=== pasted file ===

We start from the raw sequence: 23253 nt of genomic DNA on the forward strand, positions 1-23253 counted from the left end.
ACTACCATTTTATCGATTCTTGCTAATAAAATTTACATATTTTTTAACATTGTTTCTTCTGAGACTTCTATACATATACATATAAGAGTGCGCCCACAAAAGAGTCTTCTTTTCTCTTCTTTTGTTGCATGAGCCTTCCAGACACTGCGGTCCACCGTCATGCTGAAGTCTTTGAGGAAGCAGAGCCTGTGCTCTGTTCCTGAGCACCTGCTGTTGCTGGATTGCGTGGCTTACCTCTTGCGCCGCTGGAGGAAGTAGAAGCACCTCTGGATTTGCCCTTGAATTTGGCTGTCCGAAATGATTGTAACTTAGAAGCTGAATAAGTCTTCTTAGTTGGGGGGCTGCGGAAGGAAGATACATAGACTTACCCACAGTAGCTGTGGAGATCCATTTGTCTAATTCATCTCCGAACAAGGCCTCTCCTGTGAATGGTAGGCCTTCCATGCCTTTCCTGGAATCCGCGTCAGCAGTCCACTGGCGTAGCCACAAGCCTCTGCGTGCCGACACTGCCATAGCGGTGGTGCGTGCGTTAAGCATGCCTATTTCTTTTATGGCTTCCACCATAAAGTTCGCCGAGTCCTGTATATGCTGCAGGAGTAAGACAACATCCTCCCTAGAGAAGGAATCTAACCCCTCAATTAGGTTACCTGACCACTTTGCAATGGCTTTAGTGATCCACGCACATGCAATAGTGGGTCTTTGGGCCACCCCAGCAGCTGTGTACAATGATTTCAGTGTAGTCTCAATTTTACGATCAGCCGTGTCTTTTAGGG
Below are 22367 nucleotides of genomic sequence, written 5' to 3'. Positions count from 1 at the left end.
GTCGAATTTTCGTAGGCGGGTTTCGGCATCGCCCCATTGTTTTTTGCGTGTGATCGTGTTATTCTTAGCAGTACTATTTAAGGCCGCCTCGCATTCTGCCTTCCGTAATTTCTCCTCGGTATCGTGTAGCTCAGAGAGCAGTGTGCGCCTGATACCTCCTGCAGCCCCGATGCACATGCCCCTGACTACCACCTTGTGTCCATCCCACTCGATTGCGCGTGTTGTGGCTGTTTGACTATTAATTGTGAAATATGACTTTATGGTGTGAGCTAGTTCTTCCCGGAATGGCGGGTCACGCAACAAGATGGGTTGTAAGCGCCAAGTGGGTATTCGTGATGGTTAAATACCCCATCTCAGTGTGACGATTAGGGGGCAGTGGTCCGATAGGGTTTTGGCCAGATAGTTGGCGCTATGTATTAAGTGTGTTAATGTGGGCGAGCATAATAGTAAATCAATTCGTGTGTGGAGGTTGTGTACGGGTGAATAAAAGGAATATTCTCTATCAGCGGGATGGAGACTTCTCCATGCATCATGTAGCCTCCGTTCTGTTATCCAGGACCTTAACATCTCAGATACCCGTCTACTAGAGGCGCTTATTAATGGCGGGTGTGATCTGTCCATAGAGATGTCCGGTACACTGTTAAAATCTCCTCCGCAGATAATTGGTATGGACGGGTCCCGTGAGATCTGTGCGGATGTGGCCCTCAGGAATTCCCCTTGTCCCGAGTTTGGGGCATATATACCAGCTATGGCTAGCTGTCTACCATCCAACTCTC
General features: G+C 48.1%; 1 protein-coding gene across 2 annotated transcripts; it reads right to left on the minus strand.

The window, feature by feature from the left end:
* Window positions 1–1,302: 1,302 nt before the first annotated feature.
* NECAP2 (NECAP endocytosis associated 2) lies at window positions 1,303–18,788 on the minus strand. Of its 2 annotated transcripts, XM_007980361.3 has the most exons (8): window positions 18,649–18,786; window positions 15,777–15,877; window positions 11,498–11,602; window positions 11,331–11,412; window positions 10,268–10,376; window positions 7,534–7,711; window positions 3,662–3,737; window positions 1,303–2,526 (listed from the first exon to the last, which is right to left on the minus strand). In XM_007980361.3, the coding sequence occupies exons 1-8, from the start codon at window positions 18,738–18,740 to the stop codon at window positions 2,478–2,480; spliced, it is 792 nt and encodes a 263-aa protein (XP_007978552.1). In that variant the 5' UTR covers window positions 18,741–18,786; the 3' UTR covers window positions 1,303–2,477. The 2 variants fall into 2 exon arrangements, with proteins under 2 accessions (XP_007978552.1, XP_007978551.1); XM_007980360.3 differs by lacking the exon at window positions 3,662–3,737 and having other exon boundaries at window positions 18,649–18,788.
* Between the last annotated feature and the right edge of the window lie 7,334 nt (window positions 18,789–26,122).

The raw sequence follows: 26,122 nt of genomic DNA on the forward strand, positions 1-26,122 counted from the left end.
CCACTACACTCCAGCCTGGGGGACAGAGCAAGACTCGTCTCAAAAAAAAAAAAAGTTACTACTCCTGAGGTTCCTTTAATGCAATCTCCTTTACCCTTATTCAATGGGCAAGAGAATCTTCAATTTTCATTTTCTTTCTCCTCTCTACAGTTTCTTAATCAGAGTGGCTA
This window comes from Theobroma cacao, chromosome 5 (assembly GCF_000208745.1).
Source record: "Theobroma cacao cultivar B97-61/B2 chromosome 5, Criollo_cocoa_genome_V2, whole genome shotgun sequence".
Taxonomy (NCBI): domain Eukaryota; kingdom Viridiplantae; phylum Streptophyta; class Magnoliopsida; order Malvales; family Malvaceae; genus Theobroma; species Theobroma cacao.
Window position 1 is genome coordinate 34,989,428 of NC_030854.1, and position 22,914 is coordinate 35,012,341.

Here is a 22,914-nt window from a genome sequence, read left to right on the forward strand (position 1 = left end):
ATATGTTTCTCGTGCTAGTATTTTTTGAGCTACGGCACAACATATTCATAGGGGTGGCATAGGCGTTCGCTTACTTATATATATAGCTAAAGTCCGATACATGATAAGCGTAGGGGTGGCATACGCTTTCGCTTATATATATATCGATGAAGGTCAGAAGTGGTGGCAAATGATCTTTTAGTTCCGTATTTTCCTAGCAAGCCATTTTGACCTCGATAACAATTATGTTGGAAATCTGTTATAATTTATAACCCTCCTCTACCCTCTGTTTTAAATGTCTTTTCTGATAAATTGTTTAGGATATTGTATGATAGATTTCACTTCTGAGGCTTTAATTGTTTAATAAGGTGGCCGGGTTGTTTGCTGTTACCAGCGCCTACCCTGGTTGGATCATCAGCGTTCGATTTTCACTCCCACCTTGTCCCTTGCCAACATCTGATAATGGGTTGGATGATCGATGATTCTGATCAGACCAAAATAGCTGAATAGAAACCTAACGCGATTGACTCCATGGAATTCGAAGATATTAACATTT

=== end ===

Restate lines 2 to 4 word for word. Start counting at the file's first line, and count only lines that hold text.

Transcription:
ACTACCATTTTATCGATTCTTGCTAATAAAATTTACATATTTTTTAACATTGTTTCTTCTGAGACTTCTATACATATACATATAAGAGTGCGCCCACAAAAGAGTCTTCTTTTCTCTTCTTTTGTTGCATGAGCCTTCCAGACACTGCGGTCCACCGTCATGCTGAAGTCTTTGAGGAAGCAGAGCCTGTGCTCTGTTCCTGAGCACCTGCTGTTGCTGGATTGCGTGGCTTACCTCTTGCGCCGCTGGAGGAAGTAGAAGCACCTCTGGATTTGCCCTTGAATTTGGCTGTCCGAAATGATTGTAACTTAGAAGCTGAATAAGTCTTCTTAGTTGGGGGGCTGCGGAAGGAAGATACATAGACTTACCCACAGTAGCTGTGGAGATCCATTTGTCTAATTCATCTCCGAACAAGGCCTCTCCTGTGAATGGTAGGCCTTCCATGCCTTTCCTGGAATCCGCGTCAGCAGTCCACTGGCGTAGCCACAAGCCTCTGCGTGCCGACACTGCCATAGCGGTGGTGCGTGCGTTAAGCATGCCTATTTCTTTTATGGCTTCCACCATAAAGTTCGCCGAGTCCTGTATATGCTGCAGGAGTAAGACAACATCCTCCCTAGAGAAGGAATCTAACCCCTCAATTAGGTTACCTGACCACTTTGCAATGGCTTTAGTGATCCACGCACATGCAATAGTGGGTCTTTGGGCCACCCCAGCAGCTGTGTACAATGATTTCAGTGTAGTCTCAATTTTACGATCAGCCGTGTCTTTTAGGG
Below are 22367 nucleotides of genomic sequence, written 5' to 3'. Positions count from 1 at the left end.
GTCGAATTTTCGTAGGCGGGTTTCGGCATCGCCCCATTGTTTTTTGCGTGTGATCGTGTTATTCTTAGCAGTACTATTTAAGGCCGCCTCGCATTCTGCCTTCCGTAATTTCTCCTCGGTATCGTGTAGCTCAGAGAGCAGTGTGCGCCTGATACCTCCTGCAGCCCCGATGCACATGCCCCTGACTACCACCTTGTGTCCATCCCACTCGATTGCGCGTGTTGTGGCTGTTTGACTATTAATTGTGAAATATGACTTTATGGTGTGAGCTAGTTCTTCCCGGAATGGCGGGTCACGCAACAAGATGGGTTGTAAGCGCCAAGTGGGTATTCGTGATGGTTAAATACCCCATCTCAGTGTGACGATTAGGGGGCAGTGGTCCGATAGGGTTTTGGCCAGATAGTTGGCGCTATGTATTAAGTGTGTTAATGTGGGCGAGCATAATAGTAAATCAATTCGTGTGTGGAGGTTGTGTACGGGTGAATAAAAGGAATATTCTCTATCAGCGGGATGGAGACTTCTCCATGCATCATGTAGCCTCCGTTCTGTTATCCAGGACCTTAACATCTCAGATACCCGTCTACTAGAGGCGCTTATTAATGGCGGGTGTGATCTGTCCATAGAGATGTCCGGTACACTGTTAAAATCTCCTCCGCAGATAATTGGTATGGACGGGTCCCGTGAGATCTGTGCGGATGTGGCCCTCAGGAATTCCCCTTGTCCCGAGTTTGGGGCATATATACCAGCTATGGCTAGCTGTCTACCATCCAACTCTC